(After knocking out Josh Barnett, Travis Browne performed the Warmaster’s trademark throat-slashing victory gesture, which means that legally, he now owns Barnett’s soul for all eternity. / Photo via Getty.)
By Mark Dorsey
Featuring an eagerly awaited rematch between the greatest middleweight of all time and the undefeated phenom who took his belt, UFC 168: Weidman vs. Silva 2 was one of the most anticipated UFC cards of 2013. Thankfully, the highly entertaining main card did not disappoint. Showcasing great performances, unsportsmanlike conduct, leg-snapping horror, and a fart heard around the world, UFC 168 left us no shortage of things to talk about. Here’s our clear-eyed look at what went down on Saturday night.
• With the state of WMMA still burgeoning, the co-main event of Ronda Rousey vs. Meisha Tate was an important fight for solidifying Women’s Bantamweight as a legitimate and financially viable division for the UFC. Thanks to the highly publicized rematch between Anderson Silva and Chris Weidman, the UFC’s two biggest female stars had a high-profile PPV stage to showcase their skills. Thankfully, for the UFC and the fans, Rousey and Tate did not disappoint. Rousey put on a dominating performance and capped it off with a third-round submission victory. The best part? Tate made the fight competitive.
“Cupcake” managed to last three rounds and in the process took Rousey down, escaped multiple submission attempts, and threw some good upkicks from the bottom that had Ronda using caution. On the whole, Tate was outclassed by the better fighter but she showed that Rousey is not invincible — and that’s a good thing. Rousey is an incredible athlete but the UFC cannot base their entire WMMA venture on one fighter. They need contenders and they need the fans to believe that those contenders stand a legitimate chance of winning; otherwise, interest will wane quickly. Rousey looked great, but beatable. That’s exactly what needed to happen. With Sara McMann, Cat Zingano, and Alexis Davis all serving as reasonable challenges, the future of the women’s bantamweight division is looking bright.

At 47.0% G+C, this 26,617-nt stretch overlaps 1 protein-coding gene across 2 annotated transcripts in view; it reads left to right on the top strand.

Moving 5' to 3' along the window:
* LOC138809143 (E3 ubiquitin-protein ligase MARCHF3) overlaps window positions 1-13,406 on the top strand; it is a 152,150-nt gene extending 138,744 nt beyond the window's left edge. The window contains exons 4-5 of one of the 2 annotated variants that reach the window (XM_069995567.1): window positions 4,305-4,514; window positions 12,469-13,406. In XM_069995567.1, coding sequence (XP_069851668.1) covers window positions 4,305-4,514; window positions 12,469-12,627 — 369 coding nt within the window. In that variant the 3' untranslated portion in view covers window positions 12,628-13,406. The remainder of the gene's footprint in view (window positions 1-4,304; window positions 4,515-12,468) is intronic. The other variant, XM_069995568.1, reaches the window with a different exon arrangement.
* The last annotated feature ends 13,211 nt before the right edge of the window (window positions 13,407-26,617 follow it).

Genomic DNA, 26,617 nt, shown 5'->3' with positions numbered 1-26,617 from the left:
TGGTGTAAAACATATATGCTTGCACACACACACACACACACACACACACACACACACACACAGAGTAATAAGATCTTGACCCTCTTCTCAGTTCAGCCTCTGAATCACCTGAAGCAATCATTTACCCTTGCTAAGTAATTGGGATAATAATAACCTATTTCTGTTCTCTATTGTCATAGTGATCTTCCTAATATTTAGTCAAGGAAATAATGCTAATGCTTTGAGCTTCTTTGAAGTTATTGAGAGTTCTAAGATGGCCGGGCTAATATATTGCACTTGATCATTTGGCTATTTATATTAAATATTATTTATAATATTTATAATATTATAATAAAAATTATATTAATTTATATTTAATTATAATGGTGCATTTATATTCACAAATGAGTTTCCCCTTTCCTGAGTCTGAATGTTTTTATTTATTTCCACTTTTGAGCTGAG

• A lot was on the line for both Travis “Hapa” Browne and Josh Barnett at UFC 168, as the 5th and 6th ranked heavyweights, respectively, were risking their spots on the contender ladder. In August, Josh Barnett re-entered the UFC with an impressive first-round TKO victory over Frank Mir. The former UFC Heavyweight Champion and star in the PRIDE and Strikeforce organizations looked to be on the cusp of title contention with a win over Browne. However, Hapa quickly put those hopes to rest and showed who the true contender is.
With his quick, savage victory on Saturday, Browne secured his third Knockout of the Night bonus in as many fights — his other two KOs were against Alistair Overeem and Gabriel Gonzaga. Three knockouts over three high-quality opponents puts Browne right in the title mix and he seized the opportunity in the post-fight interview by calling out Fabricio Werdum. Champion Cain Velasquez is recovering from surgery and there’s no timeline on his return yet, so a match between Browne and Werdum makes perfect sense right now, and Browne’s ability to deal with Barnett’s wrestling shows that he stands a fighting chance against Velasquez in the future.
• Ronda Rousey looked great on Saturday night, Judo-throwing Meisha Tate all over the Octagon before finishing her off with her eight-straight armbar submission victory in professional competition. However, following the finish, Ronda was unable to let bygones be bygones and refused to shake Tate’s hand. This certainly wasn’t the first time Ronda refused to shake Tate’s hand. In fact, Ronda garnered significant press coverage for her poor attitude on The Ultimate Fighter. However, Rousey supporters could at least justify her behavior on TUF as being part of the reality show hype. On Saturday night, Rousey definitively beat Tate for the second time, essentially finishing their rivalry for good. UFC 168 offered Ronda the opportunity to bury the hatchet and show a certain amount of sportsmanship. Of course, nobody expected Ronda to completely forgive and forget whatever anger she harbors towards Tate, but she should have at least shown Tate the respect she deserved as a fellow competitor — and man, did the fans let her know it.